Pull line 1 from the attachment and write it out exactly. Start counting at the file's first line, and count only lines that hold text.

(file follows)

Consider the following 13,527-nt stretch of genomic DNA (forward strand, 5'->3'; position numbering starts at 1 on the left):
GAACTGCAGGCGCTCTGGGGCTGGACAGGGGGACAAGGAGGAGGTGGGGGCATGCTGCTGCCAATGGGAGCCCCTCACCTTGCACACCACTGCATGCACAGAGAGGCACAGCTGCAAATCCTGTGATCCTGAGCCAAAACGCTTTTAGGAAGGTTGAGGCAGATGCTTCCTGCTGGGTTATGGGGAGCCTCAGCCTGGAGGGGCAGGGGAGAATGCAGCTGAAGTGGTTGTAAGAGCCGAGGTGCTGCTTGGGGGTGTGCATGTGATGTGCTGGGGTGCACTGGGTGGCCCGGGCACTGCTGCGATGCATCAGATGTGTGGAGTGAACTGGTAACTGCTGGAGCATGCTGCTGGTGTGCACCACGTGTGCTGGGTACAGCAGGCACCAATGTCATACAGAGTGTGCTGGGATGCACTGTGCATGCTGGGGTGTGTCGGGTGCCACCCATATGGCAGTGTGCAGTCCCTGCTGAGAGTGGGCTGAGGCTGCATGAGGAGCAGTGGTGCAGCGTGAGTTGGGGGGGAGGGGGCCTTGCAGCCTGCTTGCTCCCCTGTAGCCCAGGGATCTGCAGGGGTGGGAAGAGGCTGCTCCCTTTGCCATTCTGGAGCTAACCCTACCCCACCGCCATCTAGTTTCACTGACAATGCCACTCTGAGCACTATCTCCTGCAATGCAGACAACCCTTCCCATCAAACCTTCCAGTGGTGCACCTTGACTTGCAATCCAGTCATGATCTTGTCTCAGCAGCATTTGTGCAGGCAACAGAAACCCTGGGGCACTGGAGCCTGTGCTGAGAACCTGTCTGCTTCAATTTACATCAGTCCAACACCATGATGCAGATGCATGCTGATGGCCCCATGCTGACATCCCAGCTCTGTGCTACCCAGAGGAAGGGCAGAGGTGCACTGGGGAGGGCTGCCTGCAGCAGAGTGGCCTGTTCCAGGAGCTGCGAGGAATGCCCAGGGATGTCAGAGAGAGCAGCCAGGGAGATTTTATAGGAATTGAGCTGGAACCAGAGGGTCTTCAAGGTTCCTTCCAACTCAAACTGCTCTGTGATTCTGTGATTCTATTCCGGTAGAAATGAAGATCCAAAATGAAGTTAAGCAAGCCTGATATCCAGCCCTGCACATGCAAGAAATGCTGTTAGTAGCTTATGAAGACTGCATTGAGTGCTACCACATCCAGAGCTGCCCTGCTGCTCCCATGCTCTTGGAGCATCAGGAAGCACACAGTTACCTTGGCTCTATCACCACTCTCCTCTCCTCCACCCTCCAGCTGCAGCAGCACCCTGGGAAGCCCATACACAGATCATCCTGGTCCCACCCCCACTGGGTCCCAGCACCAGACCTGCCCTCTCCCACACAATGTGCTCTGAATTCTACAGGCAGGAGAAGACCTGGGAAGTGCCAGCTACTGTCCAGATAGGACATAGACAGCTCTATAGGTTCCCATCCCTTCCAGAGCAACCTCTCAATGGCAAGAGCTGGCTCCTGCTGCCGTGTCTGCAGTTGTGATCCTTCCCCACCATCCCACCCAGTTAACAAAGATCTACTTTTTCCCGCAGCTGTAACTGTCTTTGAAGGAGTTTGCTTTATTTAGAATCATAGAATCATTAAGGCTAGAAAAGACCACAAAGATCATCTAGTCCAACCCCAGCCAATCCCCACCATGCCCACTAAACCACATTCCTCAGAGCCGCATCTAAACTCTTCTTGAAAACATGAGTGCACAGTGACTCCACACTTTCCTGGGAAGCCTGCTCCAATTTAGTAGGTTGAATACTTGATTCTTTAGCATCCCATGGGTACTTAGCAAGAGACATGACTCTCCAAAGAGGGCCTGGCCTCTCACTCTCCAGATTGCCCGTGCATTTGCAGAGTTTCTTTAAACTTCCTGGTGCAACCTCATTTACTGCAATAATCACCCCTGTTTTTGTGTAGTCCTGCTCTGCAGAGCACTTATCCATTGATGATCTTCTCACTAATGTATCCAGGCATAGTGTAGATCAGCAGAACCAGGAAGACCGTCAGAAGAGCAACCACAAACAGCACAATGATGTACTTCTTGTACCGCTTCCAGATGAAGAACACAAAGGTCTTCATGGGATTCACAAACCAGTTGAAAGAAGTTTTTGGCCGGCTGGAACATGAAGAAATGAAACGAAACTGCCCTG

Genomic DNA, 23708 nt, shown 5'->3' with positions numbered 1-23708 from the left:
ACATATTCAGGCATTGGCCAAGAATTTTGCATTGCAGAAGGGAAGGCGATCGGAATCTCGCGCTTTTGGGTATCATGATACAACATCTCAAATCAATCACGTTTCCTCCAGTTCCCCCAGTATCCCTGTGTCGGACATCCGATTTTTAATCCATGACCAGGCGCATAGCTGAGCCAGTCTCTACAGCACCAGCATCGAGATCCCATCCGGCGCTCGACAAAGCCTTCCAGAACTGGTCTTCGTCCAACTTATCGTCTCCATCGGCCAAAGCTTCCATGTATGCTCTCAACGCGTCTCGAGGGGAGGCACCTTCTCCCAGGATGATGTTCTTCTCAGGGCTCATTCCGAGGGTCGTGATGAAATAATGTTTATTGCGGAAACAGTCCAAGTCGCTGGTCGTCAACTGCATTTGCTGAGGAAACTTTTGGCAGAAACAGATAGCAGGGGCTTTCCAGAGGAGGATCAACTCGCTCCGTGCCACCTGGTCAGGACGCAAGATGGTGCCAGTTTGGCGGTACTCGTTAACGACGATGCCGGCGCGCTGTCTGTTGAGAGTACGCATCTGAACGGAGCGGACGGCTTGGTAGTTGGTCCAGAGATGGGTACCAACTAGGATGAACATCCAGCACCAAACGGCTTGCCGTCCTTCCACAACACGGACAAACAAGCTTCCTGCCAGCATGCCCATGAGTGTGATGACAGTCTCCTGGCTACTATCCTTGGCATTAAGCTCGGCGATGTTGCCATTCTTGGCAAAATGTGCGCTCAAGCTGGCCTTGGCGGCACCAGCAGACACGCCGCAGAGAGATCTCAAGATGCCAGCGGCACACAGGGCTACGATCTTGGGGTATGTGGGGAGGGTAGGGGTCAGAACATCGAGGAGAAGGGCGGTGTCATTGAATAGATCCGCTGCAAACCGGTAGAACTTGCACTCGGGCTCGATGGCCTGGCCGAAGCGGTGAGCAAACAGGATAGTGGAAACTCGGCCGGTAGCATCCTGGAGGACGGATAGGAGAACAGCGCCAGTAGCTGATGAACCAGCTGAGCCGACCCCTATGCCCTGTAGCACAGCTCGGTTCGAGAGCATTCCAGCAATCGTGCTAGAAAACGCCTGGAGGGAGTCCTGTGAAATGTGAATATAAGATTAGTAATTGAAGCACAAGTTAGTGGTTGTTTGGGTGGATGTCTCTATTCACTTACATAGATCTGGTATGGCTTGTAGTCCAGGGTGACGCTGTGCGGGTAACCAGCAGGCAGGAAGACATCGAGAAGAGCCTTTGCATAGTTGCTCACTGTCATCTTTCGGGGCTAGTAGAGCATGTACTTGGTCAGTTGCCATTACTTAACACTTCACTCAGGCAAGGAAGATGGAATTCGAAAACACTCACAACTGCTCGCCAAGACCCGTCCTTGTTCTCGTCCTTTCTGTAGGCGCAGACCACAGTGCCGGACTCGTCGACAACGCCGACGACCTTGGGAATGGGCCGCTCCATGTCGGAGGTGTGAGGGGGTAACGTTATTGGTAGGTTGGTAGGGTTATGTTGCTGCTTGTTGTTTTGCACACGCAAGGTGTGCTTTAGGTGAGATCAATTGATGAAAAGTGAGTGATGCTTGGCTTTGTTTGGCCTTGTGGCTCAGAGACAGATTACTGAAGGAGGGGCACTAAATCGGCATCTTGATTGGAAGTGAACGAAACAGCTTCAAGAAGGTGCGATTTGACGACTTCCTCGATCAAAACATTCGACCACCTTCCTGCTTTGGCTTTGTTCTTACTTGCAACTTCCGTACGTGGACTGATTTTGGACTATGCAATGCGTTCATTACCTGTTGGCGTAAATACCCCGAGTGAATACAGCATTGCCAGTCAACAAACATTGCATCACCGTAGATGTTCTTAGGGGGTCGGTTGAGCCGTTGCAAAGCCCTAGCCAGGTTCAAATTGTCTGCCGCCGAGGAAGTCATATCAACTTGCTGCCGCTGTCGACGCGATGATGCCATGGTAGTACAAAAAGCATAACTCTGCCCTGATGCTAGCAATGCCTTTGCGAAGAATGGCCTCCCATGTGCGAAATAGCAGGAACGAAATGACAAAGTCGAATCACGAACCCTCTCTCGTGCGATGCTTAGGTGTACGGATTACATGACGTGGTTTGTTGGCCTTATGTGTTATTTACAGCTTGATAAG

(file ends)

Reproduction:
Consider the following 13,527-nt stretch of genomic DNA (forward strand, 5'->3'; position numbering starts at 1 on the left):